Windows 8's Arbitrary App Certification Rules Could Block Skyrim And Other Huge Games

from the arbitrary-guidelines-are-the-best dept

We have already mentioned that some game developers were having a hard time accepting Windows 8 as a viable gaming platform. The primary concern is with Microsoft's insistence on walling off its Metro UI and accompanying Windows Store. When a distribution system is walled off, new restrictions come along that limit the type of content that can be made available. As application and game developers learn more about the restrictions Microsoft plans to implement, their concern is growing.

Take for instance the recent discovery that Microsoft plans to limit the games made available through its Windows Store and Metro UI. In a broader piece on what a closed Windows 8 platform means for developers, Casey Muratori highlights one of the strict and ultimately contradictory restrictions on game content. Using the 2011 Game of the Year, Skyrim, as a hypothetical Windows 8 candidate, Casey asks the question, would it be allowed on the Windows store and Metro UI.
Because no software can ship on this future platform without it going through the Windows Store, the team that built Skyrim would have to send it to Microsoft for certification. Then Microsoft would tell them if they could ship it.

Do you know what Microsoft's answer would be?

I do. It would be "no".

This is not speculative; it is certain. Skyrim is a game for adults. It has a PEGI rating of 18. If you read the Windows 8 app certification requirements you will find, in section 5.1:

"Your app must not contain adult content, and metadata must be appropriate for everyone. Apps with a rating over PEGI 16, ESRB MATURE, or that contain content that would warrant such a rating, are not allowed."

And that's the end of it. No Skyrim for the Windows Store, unless of course the developers go back and remove all the PEGI 18-rated content.
Unfortunately, Casey does not highlight the contradictory nature of this arbitrary rule -- what if a game has both an M rating by the ESRB and an 18 rating by PEGI, as Skyrim does. What will Microsoft do? Will it block the game entirely, region-restrict it to only ESRB regions or make an exception to its own rule and allow it for all the world? These are the kinds of questions that frustrate developers. Apple has had its fair share of arbitrary enforcement of content restrictions and you would think that Microsoft would at least attempt to learn from that example.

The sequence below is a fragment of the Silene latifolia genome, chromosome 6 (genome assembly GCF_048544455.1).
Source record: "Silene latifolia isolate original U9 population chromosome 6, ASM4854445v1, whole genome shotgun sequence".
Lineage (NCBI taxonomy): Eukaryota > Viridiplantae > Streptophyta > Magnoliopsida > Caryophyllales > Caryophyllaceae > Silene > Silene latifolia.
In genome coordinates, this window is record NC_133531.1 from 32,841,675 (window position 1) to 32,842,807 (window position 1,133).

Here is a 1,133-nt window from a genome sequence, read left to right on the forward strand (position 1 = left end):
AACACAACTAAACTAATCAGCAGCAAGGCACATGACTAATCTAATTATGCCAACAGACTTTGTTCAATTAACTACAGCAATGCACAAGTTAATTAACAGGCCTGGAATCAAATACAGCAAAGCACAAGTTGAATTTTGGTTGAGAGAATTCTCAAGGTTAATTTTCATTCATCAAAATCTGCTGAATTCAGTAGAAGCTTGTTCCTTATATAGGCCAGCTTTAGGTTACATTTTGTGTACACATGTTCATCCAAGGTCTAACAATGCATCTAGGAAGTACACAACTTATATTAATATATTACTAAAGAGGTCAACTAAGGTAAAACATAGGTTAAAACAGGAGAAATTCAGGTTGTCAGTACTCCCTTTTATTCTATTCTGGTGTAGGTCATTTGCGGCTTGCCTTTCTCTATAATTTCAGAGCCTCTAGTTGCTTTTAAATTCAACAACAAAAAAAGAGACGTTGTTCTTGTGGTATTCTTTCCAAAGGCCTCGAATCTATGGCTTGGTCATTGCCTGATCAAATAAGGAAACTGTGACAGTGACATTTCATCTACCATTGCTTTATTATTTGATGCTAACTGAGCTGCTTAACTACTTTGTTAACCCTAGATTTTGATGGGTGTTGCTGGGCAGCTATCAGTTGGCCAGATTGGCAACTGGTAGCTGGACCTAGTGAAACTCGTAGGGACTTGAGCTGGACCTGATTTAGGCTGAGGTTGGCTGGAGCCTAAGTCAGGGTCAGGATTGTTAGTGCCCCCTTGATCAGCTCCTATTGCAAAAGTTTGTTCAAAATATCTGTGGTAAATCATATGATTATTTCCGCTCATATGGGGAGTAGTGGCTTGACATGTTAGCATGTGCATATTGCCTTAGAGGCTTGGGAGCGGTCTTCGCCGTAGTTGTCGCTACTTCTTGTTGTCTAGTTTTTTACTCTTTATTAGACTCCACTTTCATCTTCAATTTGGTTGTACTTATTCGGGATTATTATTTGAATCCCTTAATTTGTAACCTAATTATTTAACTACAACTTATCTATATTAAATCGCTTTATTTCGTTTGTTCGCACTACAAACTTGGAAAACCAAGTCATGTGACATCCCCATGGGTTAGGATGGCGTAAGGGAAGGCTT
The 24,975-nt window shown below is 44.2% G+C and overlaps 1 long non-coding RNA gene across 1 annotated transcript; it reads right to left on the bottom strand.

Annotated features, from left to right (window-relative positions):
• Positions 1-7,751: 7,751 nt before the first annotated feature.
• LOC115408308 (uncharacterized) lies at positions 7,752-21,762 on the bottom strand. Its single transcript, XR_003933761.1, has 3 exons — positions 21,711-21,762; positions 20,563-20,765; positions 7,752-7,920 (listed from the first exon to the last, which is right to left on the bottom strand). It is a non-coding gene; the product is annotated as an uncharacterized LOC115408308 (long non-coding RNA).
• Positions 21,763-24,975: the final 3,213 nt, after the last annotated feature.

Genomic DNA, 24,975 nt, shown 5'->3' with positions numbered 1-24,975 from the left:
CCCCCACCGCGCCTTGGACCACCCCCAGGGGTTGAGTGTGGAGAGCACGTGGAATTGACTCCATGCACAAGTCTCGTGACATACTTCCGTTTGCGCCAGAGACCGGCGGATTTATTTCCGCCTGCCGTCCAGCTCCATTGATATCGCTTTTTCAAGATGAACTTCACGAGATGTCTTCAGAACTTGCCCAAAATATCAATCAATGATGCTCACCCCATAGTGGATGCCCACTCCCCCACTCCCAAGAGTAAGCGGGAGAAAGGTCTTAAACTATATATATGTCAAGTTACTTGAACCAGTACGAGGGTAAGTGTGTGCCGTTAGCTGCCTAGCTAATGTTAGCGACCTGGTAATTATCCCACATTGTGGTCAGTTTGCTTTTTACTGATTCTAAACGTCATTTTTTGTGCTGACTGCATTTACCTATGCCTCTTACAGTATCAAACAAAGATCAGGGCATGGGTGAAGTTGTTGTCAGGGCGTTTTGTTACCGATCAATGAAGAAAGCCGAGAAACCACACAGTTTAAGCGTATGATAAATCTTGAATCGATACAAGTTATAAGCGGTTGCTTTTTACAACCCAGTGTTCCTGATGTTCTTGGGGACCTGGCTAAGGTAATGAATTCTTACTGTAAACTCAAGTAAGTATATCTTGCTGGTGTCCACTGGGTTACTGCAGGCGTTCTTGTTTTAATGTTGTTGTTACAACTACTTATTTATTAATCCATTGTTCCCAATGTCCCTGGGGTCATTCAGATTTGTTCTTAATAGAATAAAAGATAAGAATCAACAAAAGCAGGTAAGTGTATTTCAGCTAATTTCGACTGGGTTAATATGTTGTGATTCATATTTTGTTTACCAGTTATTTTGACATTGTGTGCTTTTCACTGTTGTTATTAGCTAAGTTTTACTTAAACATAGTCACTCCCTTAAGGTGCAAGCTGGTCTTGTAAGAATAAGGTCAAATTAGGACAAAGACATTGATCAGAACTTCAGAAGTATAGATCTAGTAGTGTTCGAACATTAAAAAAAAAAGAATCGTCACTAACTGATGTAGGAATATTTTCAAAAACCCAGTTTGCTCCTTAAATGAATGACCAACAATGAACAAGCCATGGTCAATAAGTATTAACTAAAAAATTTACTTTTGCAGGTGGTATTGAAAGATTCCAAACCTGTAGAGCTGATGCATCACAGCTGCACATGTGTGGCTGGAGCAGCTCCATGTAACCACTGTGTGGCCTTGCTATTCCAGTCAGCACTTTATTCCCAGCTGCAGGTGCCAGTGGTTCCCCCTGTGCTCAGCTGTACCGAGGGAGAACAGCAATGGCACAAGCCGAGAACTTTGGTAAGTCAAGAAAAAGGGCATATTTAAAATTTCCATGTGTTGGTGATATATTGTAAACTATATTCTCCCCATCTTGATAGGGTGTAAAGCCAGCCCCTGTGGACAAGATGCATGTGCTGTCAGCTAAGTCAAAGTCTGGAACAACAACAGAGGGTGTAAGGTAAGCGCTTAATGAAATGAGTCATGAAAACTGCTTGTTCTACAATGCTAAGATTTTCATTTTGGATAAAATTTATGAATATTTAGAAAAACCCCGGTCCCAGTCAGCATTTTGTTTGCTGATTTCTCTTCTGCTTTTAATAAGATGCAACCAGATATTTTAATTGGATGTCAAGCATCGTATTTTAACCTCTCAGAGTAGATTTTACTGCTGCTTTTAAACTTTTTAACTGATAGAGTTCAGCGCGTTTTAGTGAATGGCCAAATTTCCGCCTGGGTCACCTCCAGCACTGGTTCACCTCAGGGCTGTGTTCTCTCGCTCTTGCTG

To further highlight the problem with this restriction, Casey lists four games that are in competition to be 2012's Game of the Year. Of those four games, none would be allowed on Windows 8 for the same reason, they got an ESRB M rating and a PEGI 18 rating. Microsoft has set itself up to exclude some of the best selling games of the future. Hardly a way to attract the support of developers.

Filed Under: certification, closed platforms, games, restrictions, windows
Companies: microsoft


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  1. identicon
    Anonymous Coward, 21 Oct 2012 @ 11:53am

    Re:

    The misinformation and FUD around the Windows store is amazing. It's like it's cool to hate Microsoft so lets beat them up over something that is already on andriod phones, apple devices and likely eventually available on the OSX desktop as well.

    First it is important to note that there are two versions of Windows 8. Windows RT is meant for ARM processors and will only feature the Windows app store. This is mainly due to the fact that legacy applications cannot be built to run on ARM processors. My understanding is like most mobile operating systems side-line installs without the app store will still be possible.

    Then there is the full blown version of Windows 8 meant for the x86 processors. In this case the Windows store is a feature of the OS but is by no means the only way to get an application for the operating system. Traditional installs, steam, orgin etc are all still valid and can be used. This is no different than my cell phone where I might have a provider specific store with a limited catalog and then also have amazon app store and the web to get software.

    You don't have to use the app store for Windows 8, just like you don't have to use the app store for apple or andriod systems, it's just the built in default store. Why is this OK for everyone except Microsoft?

    It seems to me the complaints are similar to the empty complaints during the days of having IE by default. Granted there were some technical issues that Microsoft was required to comply with but the core argument of many was that users won't install alternate browsers so MS should not be allowed to include one. On the other end of that war now I would say that argument is hallow. So what else is there? What is the real problem here if the app store is optional and all other installation methods for software are still supported?

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